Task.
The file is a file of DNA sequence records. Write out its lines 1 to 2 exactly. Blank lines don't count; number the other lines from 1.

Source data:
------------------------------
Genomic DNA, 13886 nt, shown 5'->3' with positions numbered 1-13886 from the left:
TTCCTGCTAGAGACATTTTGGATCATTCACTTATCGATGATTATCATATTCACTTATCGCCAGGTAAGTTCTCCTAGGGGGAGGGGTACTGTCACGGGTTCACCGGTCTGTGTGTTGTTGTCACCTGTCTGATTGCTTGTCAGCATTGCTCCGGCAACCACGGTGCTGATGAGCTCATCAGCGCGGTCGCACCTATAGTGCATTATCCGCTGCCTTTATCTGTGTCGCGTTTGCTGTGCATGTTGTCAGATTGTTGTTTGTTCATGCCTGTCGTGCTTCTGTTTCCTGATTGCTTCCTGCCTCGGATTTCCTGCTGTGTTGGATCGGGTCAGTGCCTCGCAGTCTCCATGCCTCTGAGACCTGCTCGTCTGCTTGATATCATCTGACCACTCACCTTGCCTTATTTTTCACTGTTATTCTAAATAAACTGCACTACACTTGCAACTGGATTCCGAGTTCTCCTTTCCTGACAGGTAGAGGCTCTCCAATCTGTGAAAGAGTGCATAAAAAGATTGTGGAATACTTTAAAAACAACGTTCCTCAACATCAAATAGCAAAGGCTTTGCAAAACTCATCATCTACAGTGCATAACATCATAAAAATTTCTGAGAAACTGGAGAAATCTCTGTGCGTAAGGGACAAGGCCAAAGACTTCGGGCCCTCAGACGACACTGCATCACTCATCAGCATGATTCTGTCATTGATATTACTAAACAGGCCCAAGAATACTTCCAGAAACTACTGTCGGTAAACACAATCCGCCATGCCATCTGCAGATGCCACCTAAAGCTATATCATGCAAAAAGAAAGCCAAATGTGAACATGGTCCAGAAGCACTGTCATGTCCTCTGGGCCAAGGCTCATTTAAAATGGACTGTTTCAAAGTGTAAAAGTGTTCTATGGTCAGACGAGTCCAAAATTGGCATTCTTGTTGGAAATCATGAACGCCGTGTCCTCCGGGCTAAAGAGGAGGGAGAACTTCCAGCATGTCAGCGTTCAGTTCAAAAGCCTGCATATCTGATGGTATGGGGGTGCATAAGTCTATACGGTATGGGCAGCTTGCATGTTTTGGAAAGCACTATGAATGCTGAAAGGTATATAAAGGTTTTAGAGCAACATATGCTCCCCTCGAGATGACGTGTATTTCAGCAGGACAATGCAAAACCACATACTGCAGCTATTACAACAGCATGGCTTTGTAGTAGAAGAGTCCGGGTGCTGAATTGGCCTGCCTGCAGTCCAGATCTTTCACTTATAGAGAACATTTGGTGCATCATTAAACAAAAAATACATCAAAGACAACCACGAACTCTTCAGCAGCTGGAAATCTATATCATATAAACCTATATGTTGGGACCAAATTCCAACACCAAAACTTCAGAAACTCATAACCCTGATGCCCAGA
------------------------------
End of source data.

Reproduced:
Genomic DNA, 13886 nt, shown 5'->3' with positions numbered 1-13886 from the left:
TTCCTGCTAGAGACATTTTGGATCATTCACTTATCGATGATTATCATATTCACTTATCGCCAGGTAAGTTCTCCTAGGGGGAGGGGTACTGTCACGGGTTCACCGGTCTGTGTGTTGTTGTCACCTGTCTGATTGCTTGTCAGCATTGCTCCGGCAACCACGGTGCTGATGAGCTCATCAGCGCGGTCGCACCTATAGTGCATTATCCGCTGCCTTTATCTGTGTCGCGTTTGCTGTGCATGTTGTCAGATTGTTGTTTGTTCATGCCTGTCGTGCTTCTGTTTCCTGATTGCTTCCTGCCTCGGATTTCCTGCTGTGTTGGATCGGGTCAGTGCCTCGCAGTCTCCATGCCTCTGAGACCTGCTCGTCTGCTTGATATCATCTGACCACTCACCTTGCCTTATTTTTCACTGTTATTCTAAATAAACTGCACTACACTTGCAACTGGATTCCGAGTTCTCCTTTCCTGACAGGTAGAGGCTCTCCAATCTGTGAAAGAGTGCATAAAAAGATTGTGGAATACTTTAAAAACAACGTTCCTCAACATCAAATAGCAAAGGCTTTGCAAAACTCATCATCTACAGTGCATAACATCATAAAAATTTCTGAGAAACTGGAGAAATCTCTGTGCGTAAGGGACAAGGCCAAAGACTTCGGGCCCTCAGACGACACTGCATCACTCATCAGCATGATTCTGTCATTGATATTACTAAACAGGCCCAAGAATACTTCCAGAAACTACTGTCGGTAAACACAATCCGCCATGCCATCTGCAGATGCCACCTAAAGCTATATCATGCAAAAAGAAAGCCAAATGTGAACATGGTCCAGAAGCACTGTCATGTCCTCTGGGCCAAGGCTCATTTAAAATGGACTGTTTCAAAGTGTAAAAGTGTTCTATGGTCAGACGAGTCCAAAATTGGCATTCTTGTTGGAAATCATGAACGCCGTGTCCTCCGGGCTAAAGAGGAGGGAGAACTTCCAGCATGTCAGCGTTCAGTTCAAAAGCCTGCATATCTGATGGTATGGGGGTGCATAAGTCTATACGGTATGGGCAGCTTGCATGTTTTGGAAAGCACTATGAATGCTGAAAGGTATATAAAGGTTTTAGAGCAACATATGCTCCCCTCGAGATGACGTGTATTTCAGCAGGACAATGCAAAACCACATACTGCAGCTATTACAACAGCATGGCTTTGTAGTAGAAGAGTCCGGGTGCTGAATTGGCCTGCCTGCAGTCCAGATCTTTCACTTATAGAGAACATTTGGTGCATCATTAAACAAAAAATACATCAAAGACAACCACGAACTCTTCAGCAGCTGGAAATCTATATCATATAAACCTATATGTTGGGACCAAATTCCAACACCAAAACTTCAGAAACTCATAACCCTGATGCCCAGA